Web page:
Review of The Lord of the Rings by J.R.R. Tolkien

Bottom line: It’s a deeply beloved classic for a reason. Read it!

Rating: Strongly Recommended


There are many types of nerds/geeks (also, I prefer the term nerd to geek, but that’s a topic for another post) out there in society – Dr. Who nerds, Star Trek nerds, Star Wars nerds, and so on. While there are many different ways that I am nerdy, I am a Lord of the Rings nerd through and through. Yes, it’s a billion pages long. Yes, there aren’t any female main characters. Yes, there are some plot points that rely too heavily on eucatastrophe (a word he coined). But it is SO good! Tolkien created a masterpiece of storytelling and world-building, an epic tale of how one small (literally) person can save the world (um – spoiler alert?). He certainly gets points for thoroughness, creating a complex history and mythology of his world, and at least one complete language. The Lord of the Rings was conceived as a sequel to The Hobbit, though that is a children’s book and this is certainly not – at least in terms of length, prose, and themes.

My favorite characters are Eowyn and Faramir, the former being one of the few women in the saga – and a pretty awesome one at that. Faramir is an overlooked son of a noble, and is strong in actions and character. In my opinion, both of these characters are pretty underrated, so when you read it, keep an eye out for them.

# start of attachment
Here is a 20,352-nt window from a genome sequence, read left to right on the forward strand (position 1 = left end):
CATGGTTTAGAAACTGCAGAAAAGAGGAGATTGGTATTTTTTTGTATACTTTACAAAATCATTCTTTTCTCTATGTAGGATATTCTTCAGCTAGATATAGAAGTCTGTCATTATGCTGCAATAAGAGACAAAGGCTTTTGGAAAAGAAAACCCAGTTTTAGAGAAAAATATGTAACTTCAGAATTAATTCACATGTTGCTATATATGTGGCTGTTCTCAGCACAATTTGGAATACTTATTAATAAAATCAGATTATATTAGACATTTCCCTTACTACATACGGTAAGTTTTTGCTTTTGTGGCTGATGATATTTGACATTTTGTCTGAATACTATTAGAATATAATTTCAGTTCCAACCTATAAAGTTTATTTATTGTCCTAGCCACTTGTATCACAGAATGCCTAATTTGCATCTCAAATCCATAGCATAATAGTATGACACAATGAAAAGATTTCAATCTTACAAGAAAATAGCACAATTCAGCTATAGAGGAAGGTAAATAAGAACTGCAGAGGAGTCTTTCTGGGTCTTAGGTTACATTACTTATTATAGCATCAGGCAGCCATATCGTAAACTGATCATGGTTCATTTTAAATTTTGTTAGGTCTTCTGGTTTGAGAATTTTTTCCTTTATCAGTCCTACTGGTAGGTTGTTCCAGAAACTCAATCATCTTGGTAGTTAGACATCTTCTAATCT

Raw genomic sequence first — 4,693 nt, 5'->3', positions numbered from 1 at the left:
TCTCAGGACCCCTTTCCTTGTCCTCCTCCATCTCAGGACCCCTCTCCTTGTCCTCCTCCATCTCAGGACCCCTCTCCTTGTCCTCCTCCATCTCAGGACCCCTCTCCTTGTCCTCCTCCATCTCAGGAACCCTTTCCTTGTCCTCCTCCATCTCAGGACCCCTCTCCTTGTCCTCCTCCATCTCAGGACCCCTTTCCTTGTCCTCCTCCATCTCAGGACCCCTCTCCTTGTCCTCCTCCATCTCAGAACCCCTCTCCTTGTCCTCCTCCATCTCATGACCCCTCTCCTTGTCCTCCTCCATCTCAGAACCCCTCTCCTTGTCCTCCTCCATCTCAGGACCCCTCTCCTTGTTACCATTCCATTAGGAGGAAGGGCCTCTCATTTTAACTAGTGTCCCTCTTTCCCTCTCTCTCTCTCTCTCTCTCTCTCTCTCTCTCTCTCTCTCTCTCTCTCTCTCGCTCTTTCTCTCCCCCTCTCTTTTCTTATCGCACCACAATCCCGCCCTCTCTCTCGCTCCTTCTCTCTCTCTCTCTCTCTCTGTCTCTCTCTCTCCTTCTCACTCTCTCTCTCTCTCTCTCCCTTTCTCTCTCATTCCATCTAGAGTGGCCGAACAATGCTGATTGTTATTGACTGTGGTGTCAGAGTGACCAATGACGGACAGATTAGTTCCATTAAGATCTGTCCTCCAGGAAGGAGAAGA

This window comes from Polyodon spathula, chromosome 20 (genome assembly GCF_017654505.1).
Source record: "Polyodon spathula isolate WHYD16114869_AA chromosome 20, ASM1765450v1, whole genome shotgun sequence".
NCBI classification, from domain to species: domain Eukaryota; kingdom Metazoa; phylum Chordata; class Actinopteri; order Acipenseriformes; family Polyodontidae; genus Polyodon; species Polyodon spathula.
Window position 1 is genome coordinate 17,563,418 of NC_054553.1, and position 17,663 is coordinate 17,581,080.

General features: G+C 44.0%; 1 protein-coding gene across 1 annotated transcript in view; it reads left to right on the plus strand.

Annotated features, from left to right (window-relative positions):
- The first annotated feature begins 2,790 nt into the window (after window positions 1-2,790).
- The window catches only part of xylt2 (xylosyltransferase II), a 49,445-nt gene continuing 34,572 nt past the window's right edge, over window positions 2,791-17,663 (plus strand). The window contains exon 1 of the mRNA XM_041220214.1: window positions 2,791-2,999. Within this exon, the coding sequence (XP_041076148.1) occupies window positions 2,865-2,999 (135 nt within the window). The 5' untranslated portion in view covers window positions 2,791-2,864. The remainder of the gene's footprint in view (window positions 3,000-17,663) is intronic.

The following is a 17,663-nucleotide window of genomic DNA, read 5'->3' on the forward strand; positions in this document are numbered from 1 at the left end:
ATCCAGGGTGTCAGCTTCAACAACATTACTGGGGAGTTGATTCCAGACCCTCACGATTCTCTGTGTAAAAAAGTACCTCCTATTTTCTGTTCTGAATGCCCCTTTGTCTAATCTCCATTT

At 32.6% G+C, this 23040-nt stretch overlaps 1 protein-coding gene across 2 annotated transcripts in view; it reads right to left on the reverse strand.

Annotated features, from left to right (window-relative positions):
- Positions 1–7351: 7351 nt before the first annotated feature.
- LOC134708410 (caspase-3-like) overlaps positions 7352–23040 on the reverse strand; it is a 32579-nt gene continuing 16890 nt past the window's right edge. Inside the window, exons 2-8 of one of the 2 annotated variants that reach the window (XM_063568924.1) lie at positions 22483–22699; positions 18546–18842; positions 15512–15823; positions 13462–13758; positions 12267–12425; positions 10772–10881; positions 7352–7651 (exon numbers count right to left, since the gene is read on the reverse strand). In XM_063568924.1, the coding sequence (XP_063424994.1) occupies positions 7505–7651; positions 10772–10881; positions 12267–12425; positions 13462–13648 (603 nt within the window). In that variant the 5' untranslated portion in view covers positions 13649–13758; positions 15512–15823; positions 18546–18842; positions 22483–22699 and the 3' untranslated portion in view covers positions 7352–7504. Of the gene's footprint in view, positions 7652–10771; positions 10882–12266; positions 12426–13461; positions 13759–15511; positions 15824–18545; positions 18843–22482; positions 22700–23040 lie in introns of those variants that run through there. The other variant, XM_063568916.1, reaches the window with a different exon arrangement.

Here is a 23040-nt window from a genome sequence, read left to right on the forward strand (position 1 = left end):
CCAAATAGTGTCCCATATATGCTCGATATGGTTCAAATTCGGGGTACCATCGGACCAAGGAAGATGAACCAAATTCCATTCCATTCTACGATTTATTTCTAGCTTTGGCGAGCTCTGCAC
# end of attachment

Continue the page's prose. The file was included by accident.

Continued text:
I recognize that this may not be everyone’s cup of tea – it is certainly an epic high fantasy quest, which means that the good guys have to get from point A to point B to complete a task while using magic, sword fighting, their wits, and help from strange creatures along the way to defeat the unspeakably evil bad guys and save the world – but it is worth reading, at least once (I reread it maybe every three years or so. In fact, writing this post has made me realize I’m due for another reread.) Though the setting is fantasy, the themes are incredibly relatable – friendship, betrayal, loss, good vs. evil, family, love, pity, and many more. If you aren’t really “that type of person” and only read one epic fantasy in your life, read this one. You won’t regret it! Also, I urge you to read it as a paperback, the experience is just so much better.

Books in order:

The Fellowship of the Rings (1954)Amazon, Barnes & Noble

The Two Towers (1954)Amazon, Barnes & Noble

The Return of the King (1955)Amazon, Barnes & Noble

Side notes:

Though there are some hard things in it, there isn’t graphic violence, no sex, and the language is clean. You could share this with your kids as soon as they’re old enough to not be overwhelmed by the sheer length of it (there are some deaths of fairly major characters).

There were movie adaptations of the trilogy released in 2001, 2002, and 2003. On the whole I thought they were very well done. They (well, Peter Jackson) did manage to ruin Faramir almost completely, but other than that the quality was consistently high throughout the 10 hours or so of movies.

Available: Amazon, Barnes & Noble

What did you think? Did you like the series?

(P.S., if you have already read the LOTR and want to show your pride, you can always check out ThinkGeek. They have LOTR LEGOS, people! Also furry hobbit slippers. )